You can want to be a photographer, but pursue a degree in medicine. You can be passionate about painting, but plan to have a career in journalism. There can be varying factors as to why people choose to have their passion and work be different things; practicality may be one of them.
Being practical is never a bad thing. So maybe you want to be a musician, but instead you choose to work for a bank in the meantime to help you save up for the equipment that you’ll be needing. Choosing to invest before actually pursuing your passion is, in fact, a wise choice. After all, having your job and passion be different things doesn’t necessarily mean it has to be an an “either-or” situation.
But what if the inevitable finally happens—when work starts to demand so much from you that you’re forced to set aside what you really want to do, to the point that you actually stop doing it altogether?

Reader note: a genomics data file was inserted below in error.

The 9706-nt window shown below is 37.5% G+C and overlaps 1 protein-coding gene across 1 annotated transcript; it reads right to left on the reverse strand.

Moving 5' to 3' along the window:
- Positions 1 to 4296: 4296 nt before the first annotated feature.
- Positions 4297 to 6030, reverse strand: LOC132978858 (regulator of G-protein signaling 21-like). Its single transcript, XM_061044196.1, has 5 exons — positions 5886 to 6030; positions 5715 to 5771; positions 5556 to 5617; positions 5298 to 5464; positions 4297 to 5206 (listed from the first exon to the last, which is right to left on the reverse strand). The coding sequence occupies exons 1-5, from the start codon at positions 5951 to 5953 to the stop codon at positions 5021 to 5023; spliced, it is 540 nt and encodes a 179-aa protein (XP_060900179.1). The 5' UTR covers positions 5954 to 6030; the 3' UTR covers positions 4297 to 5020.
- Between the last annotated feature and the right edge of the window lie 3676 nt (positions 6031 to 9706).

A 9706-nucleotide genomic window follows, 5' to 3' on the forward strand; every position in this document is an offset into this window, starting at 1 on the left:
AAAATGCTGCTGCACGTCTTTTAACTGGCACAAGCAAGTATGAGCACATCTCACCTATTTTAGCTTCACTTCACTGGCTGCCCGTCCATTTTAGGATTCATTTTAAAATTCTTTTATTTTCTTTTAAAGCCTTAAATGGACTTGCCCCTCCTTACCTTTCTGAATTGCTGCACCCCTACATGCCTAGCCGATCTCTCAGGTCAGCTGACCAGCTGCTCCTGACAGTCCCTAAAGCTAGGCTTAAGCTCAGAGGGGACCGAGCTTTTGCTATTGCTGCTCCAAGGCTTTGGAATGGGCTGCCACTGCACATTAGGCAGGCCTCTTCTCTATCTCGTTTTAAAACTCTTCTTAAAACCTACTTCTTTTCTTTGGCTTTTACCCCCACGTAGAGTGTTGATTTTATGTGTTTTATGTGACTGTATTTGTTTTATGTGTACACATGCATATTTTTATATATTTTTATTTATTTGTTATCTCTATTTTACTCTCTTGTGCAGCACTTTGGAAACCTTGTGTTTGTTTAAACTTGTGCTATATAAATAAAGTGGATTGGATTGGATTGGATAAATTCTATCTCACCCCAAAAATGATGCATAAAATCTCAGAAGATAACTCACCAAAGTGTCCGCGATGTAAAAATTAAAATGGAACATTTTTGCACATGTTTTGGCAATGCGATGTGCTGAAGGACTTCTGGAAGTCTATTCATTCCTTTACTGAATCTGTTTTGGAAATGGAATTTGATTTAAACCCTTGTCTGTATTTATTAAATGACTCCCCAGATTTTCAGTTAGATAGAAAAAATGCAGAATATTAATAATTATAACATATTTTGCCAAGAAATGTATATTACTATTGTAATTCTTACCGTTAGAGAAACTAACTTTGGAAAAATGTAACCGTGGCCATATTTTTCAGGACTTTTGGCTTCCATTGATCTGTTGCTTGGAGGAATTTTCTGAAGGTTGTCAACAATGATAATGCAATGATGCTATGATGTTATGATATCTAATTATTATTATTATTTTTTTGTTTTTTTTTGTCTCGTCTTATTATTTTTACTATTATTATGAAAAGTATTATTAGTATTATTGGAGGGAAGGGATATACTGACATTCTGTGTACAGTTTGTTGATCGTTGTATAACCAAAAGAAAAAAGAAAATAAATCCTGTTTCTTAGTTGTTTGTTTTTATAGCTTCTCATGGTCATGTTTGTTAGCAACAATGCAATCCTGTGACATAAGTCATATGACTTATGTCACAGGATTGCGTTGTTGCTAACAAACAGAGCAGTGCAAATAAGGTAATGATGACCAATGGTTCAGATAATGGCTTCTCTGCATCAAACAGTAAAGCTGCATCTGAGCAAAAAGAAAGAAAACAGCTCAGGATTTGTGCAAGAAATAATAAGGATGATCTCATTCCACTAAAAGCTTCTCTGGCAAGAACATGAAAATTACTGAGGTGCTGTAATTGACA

Depending on the nature of your work, getting so busy that you can no longer afford to find time to improve your craft isn’t unlikely. In some cases, this situation can eventually result in the worst of possibilities: the fire for your passion can die out because you can no longer sustain it.
Realistically speaking, there is only one way to solve this problem, and it’s the most obvious yet hardest one to do: take the extra mile and work really hard to keep the fire burning. Don’t simply try—do it. Plan ahead and schedule the days when you are most free to play your instrument, write flash fiction, or paint. Make it a point to keep it regular: once in every two weeks is good enough to start with.
It’s all about perspective. Don’t treat your passion as a requirement, instead, see it as a breather—something that will get your mind off of the stress induced by your day job. Make it something you’ll look forward to. The choice to keep your passion burning is a commitment. But more than this, it is a way to keep you grounded and on the right track to overall happiness.
By: Elizabeth Deyro